Friday, March 29, 2013
Ginger & Rosa
Sally Potter's phony-baloney "Ginger & Rosa," about two best friends in London in 1962 - nuclear weapon protestor Ginger (Elle Fanning, impossible to turn away from even here) and boy-crazy Rosa (nondescript Alice Englert) - never feels like anything but a director's construct.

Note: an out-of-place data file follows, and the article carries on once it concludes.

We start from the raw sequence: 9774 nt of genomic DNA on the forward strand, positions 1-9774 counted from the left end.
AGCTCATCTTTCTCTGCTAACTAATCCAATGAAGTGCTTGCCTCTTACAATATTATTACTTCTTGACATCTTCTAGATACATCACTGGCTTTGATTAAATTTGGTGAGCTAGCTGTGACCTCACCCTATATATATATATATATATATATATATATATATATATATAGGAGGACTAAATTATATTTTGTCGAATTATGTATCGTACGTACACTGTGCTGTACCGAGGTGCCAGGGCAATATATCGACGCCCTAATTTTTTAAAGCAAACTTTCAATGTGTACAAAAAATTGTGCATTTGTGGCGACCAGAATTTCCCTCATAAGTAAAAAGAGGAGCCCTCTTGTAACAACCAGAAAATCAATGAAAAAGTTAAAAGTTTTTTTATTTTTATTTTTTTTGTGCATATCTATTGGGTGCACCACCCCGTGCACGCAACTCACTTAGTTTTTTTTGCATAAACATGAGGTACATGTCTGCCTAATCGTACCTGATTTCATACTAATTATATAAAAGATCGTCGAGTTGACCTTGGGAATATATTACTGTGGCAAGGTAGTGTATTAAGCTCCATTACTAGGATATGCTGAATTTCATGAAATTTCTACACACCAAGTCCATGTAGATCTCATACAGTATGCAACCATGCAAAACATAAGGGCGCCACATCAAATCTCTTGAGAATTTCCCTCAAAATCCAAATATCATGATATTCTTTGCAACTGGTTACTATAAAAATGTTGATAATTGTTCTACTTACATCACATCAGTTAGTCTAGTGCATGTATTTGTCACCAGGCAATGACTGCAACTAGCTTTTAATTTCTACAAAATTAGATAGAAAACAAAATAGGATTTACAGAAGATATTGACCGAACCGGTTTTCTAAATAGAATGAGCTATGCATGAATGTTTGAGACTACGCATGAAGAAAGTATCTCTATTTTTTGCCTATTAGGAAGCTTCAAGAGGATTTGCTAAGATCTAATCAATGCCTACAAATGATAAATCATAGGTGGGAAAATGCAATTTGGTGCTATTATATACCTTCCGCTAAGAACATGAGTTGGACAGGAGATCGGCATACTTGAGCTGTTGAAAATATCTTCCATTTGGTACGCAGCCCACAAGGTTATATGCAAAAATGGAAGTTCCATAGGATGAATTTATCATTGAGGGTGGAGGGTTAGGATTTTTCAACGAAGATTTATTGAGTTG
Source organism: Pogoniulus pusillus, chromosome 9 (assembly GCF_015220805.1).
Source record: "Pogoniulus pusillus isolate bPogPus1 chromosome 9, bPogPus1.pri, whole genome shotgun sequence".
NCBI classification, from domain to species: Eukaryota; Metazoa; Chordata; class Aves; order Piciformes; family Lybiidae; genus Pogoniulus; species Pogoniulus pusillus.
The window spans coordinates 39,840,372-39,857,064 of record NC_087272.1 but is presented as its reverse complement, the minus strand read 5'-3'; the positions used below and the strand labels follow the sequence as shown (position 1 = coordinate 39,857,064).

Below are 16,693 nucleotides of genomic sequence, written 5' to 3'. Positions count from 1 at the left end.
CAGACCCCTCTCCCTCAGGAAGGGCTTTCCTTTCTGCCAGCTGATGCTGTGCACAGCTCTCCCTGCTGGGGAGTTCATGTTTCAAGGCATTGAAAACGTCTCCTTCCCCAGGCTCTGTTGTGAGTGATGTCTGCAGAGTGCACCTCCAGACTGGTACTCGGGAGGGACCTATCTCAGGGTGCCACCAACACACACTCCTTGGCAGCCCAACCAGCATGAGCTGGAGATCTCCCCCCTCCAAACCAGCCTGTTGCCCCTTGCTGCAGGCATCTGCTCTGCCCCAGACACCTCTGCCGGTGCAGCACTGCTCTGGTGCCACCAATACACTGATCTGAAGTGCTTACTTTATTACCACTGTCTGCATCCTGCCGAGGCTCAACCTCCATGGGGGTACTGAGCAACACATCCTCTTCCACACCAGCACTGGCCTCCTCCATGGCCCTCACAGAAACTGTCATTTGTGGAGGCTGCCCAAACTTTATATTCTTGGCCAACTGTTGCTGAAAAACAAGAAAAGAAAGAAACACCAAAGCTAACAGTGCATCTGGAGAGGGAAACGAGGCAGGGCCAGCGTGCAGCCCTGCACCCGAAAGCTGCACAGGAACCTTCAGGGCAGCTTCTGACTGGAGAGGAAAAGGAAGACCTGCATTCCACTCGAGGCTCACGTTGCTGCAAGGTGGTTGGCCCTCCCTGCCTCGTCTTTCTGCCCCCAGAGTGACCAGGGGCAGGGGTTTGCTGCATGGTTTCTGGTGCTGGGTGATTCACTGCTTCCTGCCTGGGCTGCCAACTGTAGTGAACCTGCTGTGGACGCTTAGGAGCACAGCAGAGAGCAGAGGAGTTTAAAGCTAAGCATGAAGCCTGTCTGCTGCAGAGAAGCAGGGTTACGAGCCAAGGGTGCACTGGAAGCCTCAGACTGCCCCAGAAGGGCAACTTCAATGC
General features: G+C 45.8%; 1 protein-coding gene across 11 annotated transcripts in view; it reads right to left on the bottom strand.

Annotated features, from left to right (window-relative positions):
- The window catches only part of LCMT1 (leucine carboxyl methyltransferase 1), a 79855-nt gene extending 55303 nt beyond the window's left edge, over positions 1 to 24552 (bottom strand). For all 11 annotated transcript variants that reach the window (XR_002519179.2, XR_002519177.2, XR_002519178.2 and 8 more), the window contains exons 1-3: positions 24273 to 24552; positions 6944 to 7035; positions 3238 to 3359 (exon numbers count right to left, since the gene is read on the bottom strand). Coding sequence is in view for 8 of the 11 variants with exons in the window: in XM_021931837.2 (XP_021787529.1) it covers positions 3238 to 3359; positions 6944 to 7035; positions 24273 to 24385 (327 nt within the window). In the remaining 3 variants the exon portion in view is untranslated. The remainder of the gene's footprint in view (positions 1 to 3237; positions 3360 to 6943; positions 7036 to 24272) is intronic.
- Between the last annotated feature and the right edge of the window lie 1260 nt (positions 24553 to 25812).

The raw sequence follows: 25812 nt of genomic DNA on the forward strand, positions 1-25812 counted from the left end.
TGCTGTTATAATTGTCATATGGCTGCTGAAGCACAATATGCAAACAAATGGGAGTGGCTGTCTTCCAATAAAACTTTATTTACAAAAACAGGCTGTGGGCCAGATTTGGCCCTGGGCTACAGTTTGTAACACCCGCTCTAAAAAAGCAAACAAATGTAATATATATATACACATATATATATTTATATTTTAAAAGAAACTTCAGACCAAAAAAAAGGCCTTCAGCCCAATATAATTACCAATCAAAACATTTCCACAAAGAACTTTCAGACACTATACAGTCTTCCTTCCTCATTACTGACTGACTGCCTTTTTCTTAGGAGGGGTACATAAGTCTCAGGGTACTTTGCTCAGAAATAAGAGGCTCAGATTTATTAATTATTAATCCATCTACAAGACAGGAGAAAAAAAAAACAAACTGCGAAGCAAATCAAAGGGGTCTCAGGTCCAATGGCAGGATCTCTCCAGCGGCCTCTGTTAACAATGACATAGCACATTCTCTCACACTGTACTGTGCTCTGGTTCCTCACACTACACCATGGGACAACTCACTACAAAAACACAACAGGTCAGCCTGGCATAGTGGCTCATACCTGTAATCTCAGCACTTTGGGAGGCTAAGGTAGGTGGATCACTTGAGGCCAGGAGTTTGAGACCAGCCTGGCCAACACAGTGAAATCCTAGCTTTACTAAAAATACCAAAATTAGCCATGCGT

It's the sort of movie in which Ginger's gay godfathers (Timothy Spall and Oliver Platt!) are named Mark and Mark Two, and Annette Bening as fellow activist Bella gets lines such as, "I understand you're a militant like me. That's good." Fanning - stunningly good opposite Stephen Dorff in Sofia Coppola's beautiful "Somewhere" - manages to extract a few moments of genuine emotion even within Potter's constraints, but she's the only thing worth watching. Little happens in the first 80 minutes - most scenes end with someone "putting a kettle on" - and in the last 20 minutes Potter piles indignities and cruelties upon Ginger and her beaten-down mother (Christina Hendricks). Her father, Roland (strong and sexy Alessandro Nivola), delivers an Ayn Rand monologue justifying his vile behavior, then apologizes for it in the last scene, while Fanning, in voice over, reads a poem (bearing no relation to what she's fake-writing) of which I couldn't remember one line if my life depended on it.